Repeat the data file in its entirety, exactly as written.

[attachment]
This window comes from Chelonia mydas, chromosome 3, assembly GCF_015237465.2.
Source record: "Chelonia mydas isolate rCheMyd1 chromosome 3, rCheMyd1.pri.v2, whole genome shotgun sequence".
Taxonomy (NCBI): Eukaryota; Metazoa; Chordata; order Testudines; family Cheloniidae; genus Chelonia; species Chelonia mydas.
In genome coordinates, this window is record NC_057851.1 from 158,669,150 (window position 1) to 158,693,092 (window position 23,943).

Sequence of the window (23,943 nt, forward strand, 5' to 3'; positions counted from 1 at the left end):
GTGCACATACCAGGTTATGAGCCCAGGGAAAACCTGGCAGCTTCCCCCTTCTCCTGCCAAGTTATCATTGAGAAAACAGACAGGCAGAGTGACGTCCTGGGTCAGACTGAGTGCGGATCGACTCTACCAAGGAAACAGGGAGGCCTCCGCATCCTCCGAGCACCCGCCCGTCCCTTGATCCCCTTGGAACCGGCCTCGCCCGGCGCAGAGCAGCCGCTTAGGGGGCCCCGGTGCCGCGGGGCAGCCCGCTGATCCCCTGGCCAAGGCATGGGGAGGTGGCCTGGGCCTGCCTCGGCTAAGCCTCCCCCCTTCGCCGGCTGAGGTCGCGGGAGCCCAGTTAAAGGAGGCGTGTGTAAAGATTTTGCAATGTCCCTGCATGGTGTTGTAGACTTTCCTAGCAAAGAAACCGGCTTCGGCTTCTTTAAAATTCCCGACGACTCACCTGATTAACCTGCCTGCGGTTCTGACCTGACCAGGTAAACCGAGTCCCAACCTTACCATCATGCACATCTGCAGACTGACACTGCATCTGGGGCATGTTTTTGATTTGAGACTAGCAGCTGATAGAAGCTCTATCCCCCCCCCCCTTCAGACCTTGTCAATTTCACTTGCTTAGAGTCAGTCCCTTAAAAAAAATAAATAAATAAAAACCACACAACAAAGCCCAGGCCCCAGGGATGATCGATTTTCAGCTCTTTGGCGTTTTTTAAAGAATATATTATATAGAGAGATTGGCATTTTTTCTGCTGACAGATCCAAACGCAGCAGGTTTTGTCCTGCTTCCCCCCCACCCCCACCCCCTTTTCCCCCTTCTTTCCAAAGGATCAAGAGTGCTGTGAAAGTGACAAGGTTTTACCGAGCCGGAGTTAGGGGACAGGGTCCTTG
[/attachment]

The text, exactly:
This window comes from Chelonia mydas, chromosome 3, assembly GCF_015237465.2.
Source record: "Chelonia mydas isolate rCheMyd1 chromosome 3, rCheMyd1.pri.v2, whole genome shotgun sequence".
Taxonomy (NCBI): Eukaryota; Metazoa; Chordata; order Testudines; family Cheloniidae; genus Chelonia; species Chelonia mydas.
In genome coordinates, this window is record NC_057851.1 from 158,669,150 (window position 1) to 158,693,092 (window position 23,943).

Sequence of the window (23,943 nt, forward strand, 5' to 3'; positions counted from 1 at the left end):
GTGCACATACCAGGTTATGAGCCCAGGGAAAACCTGGCAGCTTCCCCCTTCTCCTGCCAAGTTATCATTGAGAAAACAGACAGGCAGAGTGACGTCCTGGGTCAGACTGAGTGCGGATCGACTCTACCAAGGAAACAGGGAGGCCTCCGCATCCTCCGAGCACCCGCCCGTCCCTTGATCCCCTTGGAACCGGCCTCGCCCGGCGCAGAGCAGCCGCTTAGGGGGCCCCGGTGCCGCGGGGCAGCCCGCTGATCCCCTGGCCAAGGCATGGGGAGGTGGCCTGGGCCTGCCTCGGCTAAGCCTCCCCCCTTCGCCGGCTGAGGTCGCGGGAGCCCAGTTAAAGGAGGCGTGTGTAAAGATTTTGCAATGTCCCTGCATGGTGTTGTAGACTTTCCTAGCAAAGAAACCGGCTTCGGCTTCTTTAAAATTCCCGACGACTCACCTGATTAACCTGCCTGCGGTTCTGACCTGACCAGGTAAACCGAGTCCCAACCTTACCATCATGCACATCTGCAGACTGACACTGCATCTGGGGCATGTTTTTGATTTGAGACTAGCAGCTGATAGAAGCTCTATCCCCCCCCCCCTTCAGACCTTGTCAATTTCACTTGCTTAGAGTCAGTCCCTTAAAAAAAATAAATAAATAAAAACCACACAACAAAGCCCAGGCCCCAGGGATGATCGATTTTCAGCTCTTTGGCGTTTTTTAAAGAATATATTATATAGAGAGATTGGCATTTTTTCTGCTGACAGATCCAAACGCAGCAGGTTTTGTCCTGCTTCCCCCCCACCCCCACCCCCTTTTCCCCCTTCTTTCCAAAGGATCAAGAGTGCTGTGAAAGTGACAAGGTTTTACCGAGCCGGAGTTAGGGGACAGGGTCCTTG